Military officials say the initial flirtations that Staff Sgt. Luis Walker directed at the women he trained at a Texas Air Force base grew into something more sinister: threats and intimidation that eventually led to rape.
in a widening sex scandal that has rocked one of the nation's busiest military training centers.
"We haven't had a case of this magnitude, certainly in recent memory," said Brent Boller, a spokesman for Joint Base San Antonio, which operates Lackland.
Walker's court-martial is scheduled to begin Monday.
He faces the most serious charges in the case — 28 counts, including rape, aggravated sexual contact and multiple counts of aggravated sexual assault. He could get up to life in prison and a dishonorable discharge if convicted.
The 10 female recruits Walker is accused of either sexually assaulting or engaging in inappropriate sexual conduct with are expected to testify during the court-martial at Lackland. A seven-member jury made up of military personnel will decide the case.
At least 31 female trainees have been identified as victims in the sex scandal.
Officials at Lackland are calling Walker's court-martial the "cornerstone case" in the ongoing investigation.
Walker's civilian attorney, Joseph Esparza, declined to comment.
A two-star general, Maj. Gen. Margaret H. Woodward, has also launched a separate, independent investigation that military prosecutors say could sweep up more airmen.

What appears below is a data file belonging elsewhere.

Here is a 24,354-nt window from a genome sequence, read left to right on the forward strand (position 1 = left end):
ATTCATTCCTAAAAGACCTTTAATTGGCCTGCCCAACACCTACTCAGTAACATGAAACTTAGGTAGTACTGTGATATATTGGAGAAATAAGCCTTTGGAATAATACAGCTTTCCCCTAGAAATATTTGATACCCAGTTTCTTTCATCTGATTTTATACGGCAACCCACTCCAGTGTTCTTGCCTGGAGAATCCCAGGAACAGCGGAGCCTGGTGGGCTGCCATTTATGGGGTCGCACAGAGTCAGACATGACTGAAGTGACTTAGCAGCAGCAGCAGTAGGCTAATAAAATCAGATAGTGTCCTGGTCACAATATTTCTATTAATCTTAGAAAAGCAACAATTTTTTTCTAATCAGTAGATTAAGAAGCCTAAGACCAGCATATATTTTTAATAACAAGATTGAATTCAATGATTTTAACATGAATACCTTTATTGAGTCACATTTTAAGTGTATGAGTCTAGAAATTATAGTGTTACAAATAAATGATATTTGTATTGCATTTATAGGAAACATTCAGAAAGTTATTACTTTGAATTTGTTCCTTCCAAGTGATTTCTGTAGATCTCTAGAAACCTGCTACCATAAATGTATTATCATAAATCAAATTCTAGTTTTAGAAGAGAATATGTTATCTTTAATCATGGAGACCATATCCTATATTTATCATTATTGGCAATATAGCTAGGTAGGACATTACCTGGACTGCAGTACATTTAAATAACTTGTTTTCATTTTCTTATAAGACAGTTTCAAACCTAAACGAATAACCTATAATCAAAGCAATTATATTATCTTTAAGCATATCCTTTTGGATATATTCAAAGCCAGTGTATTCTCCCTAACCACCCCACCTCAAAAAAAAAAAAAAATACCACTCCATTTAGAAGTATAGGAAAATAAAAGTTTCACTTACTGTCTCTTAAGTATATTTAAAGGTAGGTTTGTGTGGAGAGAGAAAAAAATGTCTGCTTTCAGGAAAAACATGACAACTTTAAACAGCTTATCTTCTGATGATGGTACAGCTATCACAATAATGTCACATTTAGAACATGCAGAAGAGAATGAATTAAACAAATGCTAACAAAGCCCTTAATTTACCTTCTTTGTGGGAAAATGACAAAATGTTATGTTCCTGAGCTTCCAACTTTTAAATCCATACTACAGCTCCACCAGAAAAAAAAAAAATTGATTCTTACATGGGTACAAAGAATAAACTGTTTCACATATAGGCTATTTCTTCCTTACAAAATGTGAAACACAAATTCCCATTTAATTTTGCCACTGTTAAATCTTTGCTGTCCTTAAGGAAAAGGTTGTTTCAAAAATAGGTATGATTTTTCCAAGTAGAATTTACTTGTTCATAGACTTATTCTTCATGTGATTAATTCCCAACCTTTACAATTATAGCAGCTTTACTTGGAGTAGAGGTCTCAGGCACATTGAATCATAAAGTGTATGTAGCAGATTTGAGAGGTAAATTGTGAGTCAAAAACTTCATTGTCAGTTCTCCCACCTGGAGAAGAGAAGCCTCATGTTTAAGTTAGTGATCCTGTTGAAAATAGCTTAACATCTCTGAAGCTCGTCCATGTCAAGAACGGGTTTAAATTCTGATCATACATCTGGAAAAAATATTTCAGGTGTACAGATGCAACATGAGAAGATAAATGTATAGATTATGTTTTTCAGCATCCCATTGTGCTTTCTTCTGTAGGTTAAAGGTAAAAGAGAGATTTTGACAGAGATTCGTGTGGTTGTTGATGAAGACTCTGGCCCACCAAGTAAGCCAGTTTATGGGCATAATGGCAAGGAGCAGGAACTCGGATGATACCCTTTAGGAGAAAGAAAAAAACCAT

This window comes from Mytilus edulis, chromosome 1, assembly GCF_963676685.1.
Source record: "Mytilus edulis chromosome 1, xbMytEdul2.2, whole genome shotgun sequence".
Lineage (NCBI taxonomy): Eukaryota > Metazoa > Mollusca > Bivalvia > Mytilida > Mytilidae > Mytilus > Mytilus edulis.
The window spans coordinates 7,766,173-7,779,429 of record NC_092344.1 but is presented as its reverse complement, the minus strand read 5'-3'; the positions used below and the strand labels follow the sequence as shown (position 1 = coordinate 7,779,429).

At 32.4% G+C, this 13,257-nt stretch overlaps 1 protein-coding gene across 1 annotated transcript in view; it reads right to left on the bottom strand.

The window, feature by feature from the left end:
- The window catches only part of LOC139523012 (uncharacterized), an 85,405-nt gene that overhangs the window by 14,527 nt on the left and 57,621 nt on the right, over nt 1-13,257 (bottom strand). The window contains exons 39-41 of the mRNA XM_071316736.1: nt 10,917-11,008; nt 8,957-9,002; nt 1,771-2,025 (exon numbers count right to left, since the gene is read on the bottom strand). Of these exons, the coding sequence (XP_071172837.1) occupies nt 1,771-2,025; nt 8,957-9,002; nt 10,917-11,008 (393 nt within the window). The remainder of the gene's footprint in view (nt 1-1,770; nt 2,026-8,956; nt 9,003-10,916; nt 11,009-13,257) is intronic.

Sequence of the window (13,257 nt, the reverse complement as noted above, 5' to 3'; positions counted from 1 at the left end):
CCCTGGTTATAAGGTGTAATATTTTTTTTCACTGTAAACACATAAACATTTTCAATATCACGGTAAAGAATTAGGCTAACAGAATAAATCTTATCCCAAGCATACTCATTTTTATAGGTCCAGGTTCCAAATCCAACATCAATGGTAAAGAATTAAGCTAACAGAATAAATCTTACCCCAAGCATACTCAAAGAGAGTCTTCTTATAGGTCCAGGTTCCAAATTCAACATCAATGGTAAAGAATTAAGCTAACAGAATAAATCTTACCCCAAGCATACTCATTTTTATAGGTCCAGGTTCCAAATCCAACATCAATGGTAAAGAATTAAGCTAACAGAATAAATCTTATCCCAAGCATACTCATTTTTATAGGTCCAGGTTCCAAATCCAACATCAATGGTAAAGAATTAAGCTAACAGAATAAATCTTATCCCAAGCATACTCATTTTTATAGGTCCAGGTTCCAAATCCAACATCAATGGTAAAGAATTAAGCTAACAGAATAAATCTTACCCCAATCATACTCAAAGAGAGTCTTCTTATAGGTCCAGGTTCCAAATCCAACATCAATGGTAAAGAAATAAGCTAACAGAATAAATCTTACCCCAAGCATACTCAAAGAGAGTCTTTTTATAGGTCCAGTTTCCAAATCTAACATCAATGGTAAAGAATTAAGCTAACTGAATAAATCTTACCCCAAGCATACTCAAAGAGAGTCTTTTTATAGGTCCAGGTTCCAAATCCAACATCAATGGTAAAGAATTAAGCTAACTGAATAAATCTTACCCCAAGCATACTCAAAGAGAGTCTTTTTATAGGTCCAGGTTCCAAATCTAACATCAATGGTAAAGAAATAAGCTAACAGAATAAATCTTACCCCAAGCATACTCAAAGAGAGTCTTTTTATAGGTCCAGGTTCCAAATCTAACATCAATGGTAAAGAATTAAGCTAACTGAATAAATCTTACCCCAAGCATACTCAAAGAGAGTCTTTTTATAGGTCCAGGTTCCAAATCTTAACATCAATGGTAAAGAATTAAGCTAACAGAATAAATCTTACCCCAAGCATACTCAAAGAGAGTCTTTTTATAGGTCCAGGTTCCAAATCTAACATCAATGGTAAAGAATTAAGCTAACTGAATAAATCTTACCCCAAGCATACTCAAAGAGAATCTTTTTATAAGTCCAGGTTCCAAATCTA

Advocates for female service members and members of Congress have started taking notice.
"It's a pretty big scandal the Air Force is having to deal with at this point," Greg Jacob, a former Marine infantry officer and policy director of the Service Women's Action Network, said last month. "It's pretty substantial in its scope."
The start of the court-martial Monday is expected to mostly deal with procedural matters. Testimony in the case is not likely to begin until Tuesday.
The sexual misconduct at the base apparently began in 2009, but the first woman didn't come forward until last year. The first allegations were levied against Walker, who is accused of crimes that allegedly took place between October 2010 and January 2011.
According to the Air Force charge sheet, Walker had sexual intercourse with 4 of the 10 female recruits. He also is accused of making flirtatious or sexually suggestive comments, sending inappropriate text messages and sometimes groping his recruits.
Walker also is accused of telling one recruit to "get naked" and that she "turned him on," forcing five recruits to engage in sexual acts by threatening their military careers and intimidating two of the women into lying about his alleged misconduct, according to the charge sheet.
Walker was a trainer for about 18 months, until he was removed from his position in June 2011. He joined the Air Force in 2004 and previously was stationed at Dover Air Force Base in Delaware and at facilities in Montana and Korea. The Air Force is withholding his age and hometown.
Lackland is where every American airman reports for basic training — about 35,000 a year. About one in five is female, pushed through eight weeks of basic training by a flight of instructors that are about 90 percent male.
Six of the 12 instructors under investigation for misconduct face charges ranging from rape to adultery. Officials say nine of those instructors were in the same squadron.
The first court-martial in the case resulted in a plea agreement in June, when Staff Sgt. Peter Vega-Maldonado admitted to having sex with a female trainee. He struck a plea deal for 90 days confinement. He later acknowledged being involved with a total of 10 trainees — a number previously unknown to investigators.
Copyright 2012 The Associated Press.